Have you ever been walking by a river and noticed a strange foam built up where the water is hitting the shore or where a branch is dangling out into the waves? I know I have. Until recently, I always just sadly shook my head and assumed the worst – pollution. I’d walk on thinking of my summer home in McCarthy, Alaska and how I’d never see that in the backcountry of Wrangell-St. Elias National Park. Turns out, I was wrong! If you pay close enough attention, you can find this on many rivers and lakes. But thankfully, that foam is not always a sign of pollution. So, what is it?

Decomposing matter in the water – think twigs, insects, leaves, etc. – create a fatty and oily (lipid) substance that floats on the surface, unseen by us. Because this substance doesn’t mix with water, it stays invisible on the surface until wind or intense churning agitates the lipids and creates foam! You’re more likely to see this foam occurring on rivers and lakes that are at a lower elevation and surrounded by foliage.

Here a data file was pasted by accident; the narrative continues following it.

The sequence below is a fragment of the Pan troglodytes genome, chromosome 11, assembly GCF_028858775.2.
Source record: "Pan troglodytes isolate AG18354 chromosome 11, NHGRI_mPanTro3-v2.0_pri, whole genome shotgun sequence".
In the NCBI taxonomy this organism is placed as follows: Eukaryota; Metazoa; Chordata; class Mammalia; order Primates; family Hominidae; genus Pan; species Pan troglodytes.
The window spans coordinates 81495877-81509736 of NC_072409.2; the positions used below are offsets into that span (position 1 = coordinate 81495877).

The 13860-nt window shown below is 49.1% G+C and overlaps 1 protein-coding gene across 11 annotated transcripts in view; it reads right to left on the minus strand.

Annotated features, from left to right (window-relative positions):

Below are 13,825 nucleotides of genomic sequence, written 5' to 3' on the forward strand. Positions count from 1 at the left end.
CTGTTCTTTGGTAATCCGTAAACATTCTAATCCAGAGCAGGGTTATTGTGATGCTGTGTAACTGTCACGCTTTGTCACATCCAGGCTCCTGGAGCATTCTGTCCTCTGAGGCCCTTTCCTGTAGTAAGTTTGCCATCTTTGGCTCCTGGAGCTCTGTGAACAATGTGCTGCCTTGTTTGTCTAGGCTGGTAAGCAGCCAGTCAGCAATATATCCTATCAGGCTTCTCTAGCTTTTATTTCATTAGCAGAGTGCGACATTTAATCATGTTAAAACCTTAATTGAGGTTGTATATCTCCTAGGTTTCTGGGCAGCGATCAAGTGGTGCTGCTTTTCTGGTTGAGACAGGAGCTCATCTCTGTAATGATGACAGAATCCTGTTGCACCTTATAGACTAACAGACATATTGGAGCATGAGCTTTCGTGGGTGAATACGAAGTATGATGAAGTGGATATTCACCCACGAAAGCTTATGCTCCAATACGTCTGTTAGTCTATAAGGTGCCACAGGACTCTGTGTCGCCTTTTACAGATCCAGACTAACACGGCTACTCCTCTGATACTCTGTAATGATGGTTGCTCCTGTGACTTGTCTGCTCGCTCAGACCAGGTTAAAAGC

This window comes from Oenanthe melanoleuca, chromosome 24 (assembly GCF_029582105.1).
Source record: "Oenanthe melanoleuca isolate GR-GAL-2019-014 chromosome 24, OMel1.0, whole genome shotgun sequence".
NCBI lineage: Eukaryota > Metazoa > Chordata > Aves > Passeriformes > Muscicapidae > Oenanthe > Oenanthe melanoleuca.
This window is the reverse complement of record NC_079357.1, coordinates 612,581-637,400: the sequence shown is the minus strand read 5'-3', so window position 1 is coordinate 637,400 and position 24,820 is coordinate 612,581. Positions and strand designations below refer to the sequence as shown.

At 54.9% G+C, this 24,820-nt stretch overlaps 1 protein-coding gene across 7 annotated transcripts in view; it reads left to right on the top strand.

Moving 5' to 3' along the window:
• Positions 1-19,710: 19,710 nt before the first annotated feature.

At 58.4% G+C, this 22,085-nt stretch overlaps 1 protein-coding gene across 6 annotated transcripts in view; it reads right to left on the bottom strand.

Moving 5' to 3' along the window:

Curious if the foam you’ve seen is natural or pollution? There’s an easy way to test it! Scoop up some of that foam and water into a water bottle (a wider mouth bottle will be best). Give it a shake. And voila! You’ll either see the foam breakup and dissipate (natural and harmless) or you’ll see the foam grow (likely caused by pollutants, like a detergent or soap). So next time you’re walking by a body of water and see this foam, try performing your own scientific experiment!

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